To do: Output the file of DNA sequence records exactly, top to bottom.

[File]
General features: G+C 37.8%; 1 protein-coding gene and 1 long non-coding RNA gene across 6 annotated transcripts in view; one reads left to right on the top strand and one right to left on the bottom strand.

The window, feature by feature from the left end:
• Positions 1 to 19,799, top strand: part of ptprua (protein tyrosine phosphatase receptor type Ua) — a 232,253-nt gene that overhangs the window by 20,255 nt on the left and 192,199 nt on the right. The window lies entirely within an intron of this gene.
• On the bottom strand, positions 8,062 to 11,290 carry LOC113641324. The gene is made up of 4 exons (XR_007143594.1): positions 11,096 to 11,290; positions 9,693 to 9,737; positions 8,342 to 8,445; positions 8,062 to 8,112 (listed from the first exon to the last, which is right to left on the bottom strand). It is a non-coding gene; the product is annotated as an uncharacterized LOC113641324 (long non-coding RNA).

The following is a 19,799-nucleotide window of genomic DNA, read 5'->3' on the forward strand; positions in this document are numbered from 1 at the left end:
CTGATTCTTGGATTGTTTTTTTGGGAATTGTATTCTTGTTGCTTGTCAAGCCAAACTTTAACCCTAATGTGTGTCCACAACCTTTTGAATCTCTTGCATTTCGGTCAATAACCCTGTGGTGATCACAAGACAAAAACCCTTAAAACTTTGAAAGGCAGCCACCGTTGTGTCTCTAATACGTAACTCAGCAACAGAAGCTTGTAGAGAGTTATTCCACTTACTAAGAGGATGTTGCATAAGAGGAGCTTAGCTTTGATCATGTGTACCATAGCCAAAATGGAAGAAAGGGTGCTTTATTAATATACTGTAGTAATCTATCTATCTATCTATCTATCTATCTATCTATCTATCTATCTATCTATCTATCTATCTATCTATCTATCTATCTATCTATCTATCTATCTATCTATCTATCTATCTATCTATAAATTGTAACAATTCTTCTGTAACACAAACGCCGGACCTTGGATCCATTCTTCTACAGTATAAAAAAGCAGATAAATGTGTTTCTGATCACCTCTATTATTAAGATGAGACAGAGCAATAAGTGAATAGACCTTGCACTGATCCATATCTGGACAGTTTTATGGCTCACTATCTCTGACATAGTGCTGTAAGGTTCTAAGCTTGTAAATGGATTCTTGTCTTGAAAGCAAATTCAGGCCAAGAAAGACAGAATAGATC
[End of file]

General features: G+C 37.8%; 1 protein-coding gene and 1 long non-coding RNA gene across 6 annotated transcripts in view; one reads left to right on the top strand and one right to left on the bottom strand.

The window, feature by feature from the left end:
• Positions 1 to 19,799, top strand: part of ptprua (protein tyrosine phosphatase receptor type Ua) — a 232,253-nt gene that overhangs the window by 20,255 nt on the left and 192,199 nt on the right. The window lies entirely within an intron of this gene.
• On the bottom strand, positions 8,062 to 11,290 carry LOC113641324. The gene is made up of 4 exons (XR_007143594.1): positions 11,096 to 11,290; positions 9,693 to 9,737; positions 8,342 to 8,445; positions 8,062 to 8,112 (listed from the first exon to the last, which is right to left on the bottom strand). It is a non-coding gene; the product is annotated as an uncharacterized LOC113641324 (long non-coding RNA).

The following is a 19,799-nucleotide window of genomic DNA, read 5'->3' on the forward strand; positions in this document are numbered from 1 at the left end:
CTGATTCTTGGATTGTTTTTTTGGGAATTGTATTCTTGTTGCTTGTCAAGCCAAACTTTAACCCTAATGTGTGTCCACAACCTTTTGAATCTCTTGCATTTCGGTCAATAACCCTGTGGTGATCACAAGACAAAAACCCTTAAAACTTTGAAAGGCAGCCACCGTTGTGTCTCTAATACGTAACTCAGCAACAGAAGCTTGTAGAGAGTTATTCCACTTACTAAGAGGATGTTGCATAAGAGGAGCTTAGCTTTGATCATGTGTACCATAGCCAAAATGGAAGAAAGGGTGCTTTATTAATATACTGTAGTAATCTATCTATCTATCTATCTATCTATCTATCTATCTATCTATCTATCTATCTATCTATCTATCTATCTATCTATCTATCTATCTATCTATCTATCTATCTATCTATCTATCTATAAATTGTAACAATTCTTCTGTAACACAAACGCCGGACCTTGGATCCATTCTTCTACAGTATAAAAAAGCAGATAAATGTGTTTCTGATCACCTCTATTATTAAGATGAGACAGAGCAATAAGTGAATAGACCTTGCACTGATCCATATCTGGACAGTTTTATGGCTCACTATCTCTGACATAGTGCTGTAAGGTTCTAAGCTTGTAAATGGATTCTTGTCTTGAAAGCAAATTCAGGCCAAGAAAGACAGAATAGATC